REVIEWED: Down the River unto the Sea

Down the River unto the Sea by Walter Mosley (Crime/Mystery Novel, Feb. 2018). Mosley, the best-selling author of the Easy Rawlins series, a multiple award winner and a recognized Grand Master of the Mystery Writers of America, here unleashes yet another very strong crime/mystery story. Joe King Oliver, the book’s first-person narrator, was a New York […]

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REVIEWED: The God Gene

The God Gene by F. Paul Wilson (SF novel, 2018). Wilson’s new novel is a direct sequel to Panacea with the same two lead characters (Dr. Laura Fanning and former CIA agent Rick Hayden). There are frequent references to that work and before the main plot of The God Gene comes to fully dominate things, there’s a subplot tying […]

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REVIEWED: The Midnight Line

The Midnight Line by Lee Child (Crime Novel, 2017). Lee Child’s ruthless yet compassionate, ex-military policeman returns yet again in this soldily exciting hard-crime novel. This time, Jack Reacher’s constant wanderings around the country bring him to a smalltown pawn shop. There he spots a female veteran’s West Point Class Ring. A fellow graduate of the […]

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REVIEWED: Running on the Edge Series

Running on the Edge Series by Lisette Kristensen (Explicit Crime Novel(s), 2018). The self-published e-book is composed of the first two (relatively short) novels in a projected series. To fully appreciate some references in the second you really should’ve read the first, so packaging them together is a wise move on the author’s part. Available from […]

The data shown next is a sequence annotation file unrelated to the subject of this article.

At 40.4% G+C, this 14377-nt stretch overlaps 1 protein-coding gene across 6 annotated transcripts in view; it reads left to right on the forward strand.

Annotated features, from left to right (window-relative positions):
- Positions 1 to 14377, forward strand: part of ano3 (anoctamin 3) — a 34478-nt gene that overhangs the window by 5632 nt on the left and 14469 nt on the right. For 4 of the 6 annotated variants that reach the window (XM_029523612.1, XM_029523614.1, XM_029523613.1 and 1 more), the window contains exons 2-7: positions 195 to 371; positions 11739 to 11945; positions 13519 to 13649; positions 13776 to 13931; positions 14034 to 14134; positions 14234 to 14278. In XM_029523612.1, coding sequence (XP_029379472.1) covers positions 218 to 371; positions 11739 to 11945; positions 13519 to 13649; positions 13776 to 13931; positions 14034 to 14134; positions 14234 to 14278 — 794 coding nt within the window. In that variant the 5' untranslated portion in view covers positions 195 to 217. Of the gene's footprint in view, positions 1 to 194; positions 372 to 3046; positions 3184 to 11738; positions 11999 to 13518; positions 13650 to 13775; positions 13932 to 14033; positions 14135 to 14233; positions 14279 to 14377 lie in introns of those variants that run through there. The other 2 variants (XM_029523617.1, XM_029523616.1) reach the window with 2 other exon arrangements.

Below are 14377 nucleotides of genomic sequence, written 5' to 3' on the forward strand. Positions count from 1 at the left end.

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REVIEWED: Children of the Fleet

Children of the Fleet by Orson Scott Card (Science Fiction Novel, 2017). This, the latest novel set in the Ender’s Game universe, marks its acclaimed and veteran author’s first solo effort in the series since 2008. In the aftermath of Ender Wiggin’s crushing victory against the aliens in the Third Formic War, the International Fleet’s satellite-based […]

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REVIEWED: An Unkindness of Ghosts

An Unkindness of Ghosts by Rivers Solomon (Science Fiction Novel, 2017). This impressive first novel takes the aspects of a very familiar science fictional trope and uses them as metaphor for the exploration of past and present-day injustices. The trope in question is the generational spaceship, fleeing an Earth ruined by human greed and/or stupidity at relativistic […]

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REVIEWED: Winter of Ice and Iron

Winter of Ice and Iron by Rachel Neumeier (Heroic Fantasy Novel, 2017). This one is a meaty and above average hunk of heroic fantasy adventure writing from a solidly respected pro writer. There are, to be sure, certain elements with Game of Thrones  aspects in evidence. But it would be wildly unfair and inaccurate to dismiss it as […]

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